Saint Blaise (Croatian : Sveti Vlaho or Sveti Blaž) is the patron saint of the city of Dubrovnik and formerly the protector of the independent Republic of Ragusa. At Dubrovnik his feast is celebrated yearly on 3 February, when relics of the saint, his head, a bit of bone from his throat, his right hand and his left, are paraded in reliquaries. The festivities begin the previous day, Candlemas, when white doves are released. Chroniclers of Dubrovnik such as Rastic and Ranjina attribute his veneration there to a vision in 971 to warn the inhabitants of an impending attack by the Venetians, whose galleys had dropped anchor in Gruž and near Lokrum, ostensibly to resupply their water but furtively to spy out the city's defenses. St. Blaise (Blasius) revealed their pernicious plan to Stojko, a canon of St. Stephen's Cathedral. The Senate summoned Stojko, who told them in detail how St. Blaise had appeared before him as an old man with a long beard and a bishop's mitre and staff. In this form the effigy of Blaise remained on Dubrovnik's state seal and coinage until the Napoleonic era.
In England in the 18th and 19th centuries Blaise was adopted as mascot of woolworkers' pageants, particularly in Essex, Yorkshire, Wiltshire and Norwich. The popular enthusiasm for the saint is explained by the belief that Blaise had brought prosperity (as symbolised by the Woolsack) to England by teaching the English to comb wool. According to the tradition as recorded in printed broadsheets, Blaise came from Jersey, Channel Islands. Jersey was certainly a centre of export of woollen goods (as witnessed by the name jersey for the woollen textile). However, this legend is probably the result of confusion with a different saint, Blasius of Caesarea (Caesarea being also the Latin name of Jersey).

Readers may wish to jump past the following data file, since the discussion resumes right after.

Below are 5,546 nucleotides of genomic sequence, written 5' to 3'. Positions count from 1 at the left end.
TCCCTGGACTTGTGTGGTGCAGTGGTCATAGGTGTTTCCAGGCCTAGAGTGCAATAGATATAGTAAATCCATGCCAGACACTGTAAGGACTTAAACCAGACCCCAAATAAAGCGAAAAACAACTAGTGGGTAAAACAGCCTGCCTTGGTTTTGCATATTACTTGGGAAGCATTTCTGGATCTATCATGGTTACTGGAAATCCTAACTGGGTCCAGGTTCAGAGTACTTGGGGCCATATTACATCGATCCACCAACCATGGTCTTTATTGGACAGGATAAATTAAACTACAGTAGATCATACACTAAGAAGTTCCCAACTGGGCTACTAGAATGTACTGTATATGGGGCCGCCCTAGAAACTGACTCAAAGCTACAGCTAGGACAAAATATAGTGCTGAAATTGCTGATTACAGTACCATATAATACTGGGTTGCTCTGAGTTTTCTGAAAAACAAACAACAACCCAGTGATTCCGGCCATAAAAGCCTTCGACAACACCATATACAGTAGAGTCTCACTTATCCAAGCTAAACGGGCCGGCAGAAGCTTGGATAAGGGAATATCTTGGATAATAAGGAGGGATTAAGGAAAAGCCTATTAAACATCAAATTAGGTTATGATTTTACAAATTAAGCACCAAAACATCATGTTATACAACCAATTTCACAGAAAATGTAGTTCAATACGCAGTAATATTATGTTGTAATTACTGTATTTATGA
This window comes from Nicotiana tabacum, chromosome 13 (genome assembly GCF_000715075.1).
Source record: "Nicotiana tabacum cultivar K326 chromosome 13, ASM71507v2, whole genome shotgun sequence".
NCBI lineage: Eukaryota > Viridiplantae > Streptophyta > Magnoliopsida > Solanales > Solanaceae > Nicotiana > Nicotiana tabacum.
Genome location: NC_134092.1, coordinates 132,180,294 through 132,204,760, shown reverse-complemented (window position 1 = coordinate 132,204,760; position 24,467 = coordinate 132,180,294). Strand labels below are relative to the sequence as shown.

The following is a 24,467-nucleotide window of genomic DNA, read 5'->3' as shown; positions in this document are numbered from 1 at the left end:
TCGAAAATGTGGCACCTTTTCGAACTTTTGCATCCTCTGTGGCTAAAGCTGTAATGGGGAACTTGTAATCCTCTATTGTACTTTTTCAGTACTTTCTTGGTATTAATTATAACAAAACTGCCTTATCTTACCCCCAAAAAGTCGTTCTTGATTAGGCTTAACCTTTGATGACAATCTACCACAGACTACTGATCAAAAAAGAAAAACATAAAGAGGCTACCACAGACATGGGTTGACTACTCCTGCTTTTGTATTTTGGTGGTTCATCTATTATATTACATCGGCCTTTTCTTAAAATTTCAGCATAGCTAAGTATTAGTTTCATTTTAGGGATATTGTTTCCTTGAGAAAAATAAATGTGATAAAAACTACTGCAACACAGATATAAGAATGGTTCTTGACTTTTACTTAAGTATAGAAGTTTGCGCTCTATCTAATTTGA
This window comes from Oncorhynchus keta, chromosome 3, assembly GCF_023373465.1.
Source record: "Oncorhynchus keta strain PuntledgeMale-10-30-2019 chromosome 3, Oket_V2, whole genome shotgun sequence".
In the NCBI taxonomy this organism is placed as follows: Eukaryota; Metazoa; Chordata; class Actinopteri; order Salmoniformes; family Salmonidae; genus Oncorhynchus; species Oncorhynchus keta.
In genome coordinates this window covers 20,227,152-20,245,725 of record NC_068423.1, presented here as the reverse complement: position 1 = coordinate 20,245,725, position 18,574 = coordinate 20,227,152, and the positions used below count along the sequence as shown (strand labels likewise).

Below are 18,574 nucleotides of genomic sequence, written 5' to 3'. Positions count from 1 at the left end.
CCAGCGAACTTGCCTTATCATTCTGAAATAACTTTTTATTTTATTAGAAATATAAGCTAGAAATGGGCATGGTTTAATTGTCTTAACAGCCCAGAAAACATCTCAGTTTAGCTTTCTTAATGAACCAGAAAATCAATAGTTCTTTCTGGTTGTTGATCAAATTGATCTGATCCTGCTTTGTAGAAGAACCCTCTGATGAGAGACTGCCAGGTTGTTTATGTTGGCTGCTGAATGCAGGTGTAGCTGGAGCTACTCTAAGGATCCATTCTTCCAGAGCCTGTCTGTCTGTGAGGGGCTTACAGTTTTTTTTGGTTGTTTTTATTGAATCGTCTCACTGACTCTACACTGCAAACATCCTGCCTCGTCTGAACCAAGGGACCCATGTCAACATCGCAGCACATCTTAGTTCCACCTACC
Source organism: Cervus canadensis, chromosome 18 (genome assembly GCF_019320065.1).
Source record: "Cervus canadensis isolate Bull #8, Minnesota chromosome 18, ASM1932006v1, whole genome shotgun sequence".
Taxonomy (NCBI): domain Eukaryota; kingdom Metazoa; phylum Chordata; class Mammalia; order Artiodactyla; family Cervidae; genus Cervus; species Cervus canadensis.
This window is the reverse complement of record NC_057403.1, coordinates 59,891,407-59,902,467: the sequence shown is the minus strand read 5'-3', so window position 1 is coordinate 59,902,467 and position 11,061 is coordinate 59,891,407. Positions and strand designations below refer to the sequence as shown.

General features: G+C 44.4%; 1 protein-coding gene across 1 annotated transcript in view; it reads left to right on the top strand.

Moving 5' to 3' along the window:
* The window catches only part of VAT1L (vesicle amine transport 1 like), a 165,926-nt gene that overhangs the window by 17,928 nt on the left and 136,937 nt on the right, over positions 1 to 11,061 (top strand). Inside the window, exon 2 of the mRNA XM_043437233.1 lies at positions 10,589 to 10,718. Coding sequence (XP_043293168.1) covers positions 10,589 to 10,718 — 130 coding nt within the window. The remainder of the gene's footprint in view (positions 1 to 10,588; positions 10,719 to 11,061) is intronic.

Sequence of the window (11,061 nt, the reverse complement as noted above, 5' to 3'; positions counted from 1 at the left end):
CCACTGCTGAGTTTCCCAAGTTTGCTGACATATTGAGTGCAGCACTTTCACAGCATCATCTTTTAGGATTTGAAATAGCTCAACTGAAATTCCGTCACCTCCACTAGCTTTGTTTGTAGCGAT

In iconography, Blaise is represented holding two crossed candles in his hand (the Blessing of St. Blaise), or in a cave surrounded by wild beasts, as he was found by the hunters of the governor.He is often shown with the instruments of his martyrdom, steel combs. The similarity of these instruments of torture to wool combs led to his adoption as the patron saint of wool combers in particular, and the wool trade in general. He may also be depicted with crossed candles. Such crossed candles are used for the blessing of throats on his feast day, which falls on 3 February, the day after Candlemas on the General Roman Calendar. Blaise is traditionally believed to intercede in cases of throat illnesses, especially for fish-bones stuck in the throat.
Canonization is the act by which a Christian church declares that a person who has died was a saint, upon which declaration the person is included in the "canon", or list, of recognized saints. Originally, a person was recognized as a saint without any formal process. Later, different processes were developed, such as those used today in the Roman Catholic Church, the Eastern Orthodox Church, Oriental Orthodox Church and the Anglican Communion.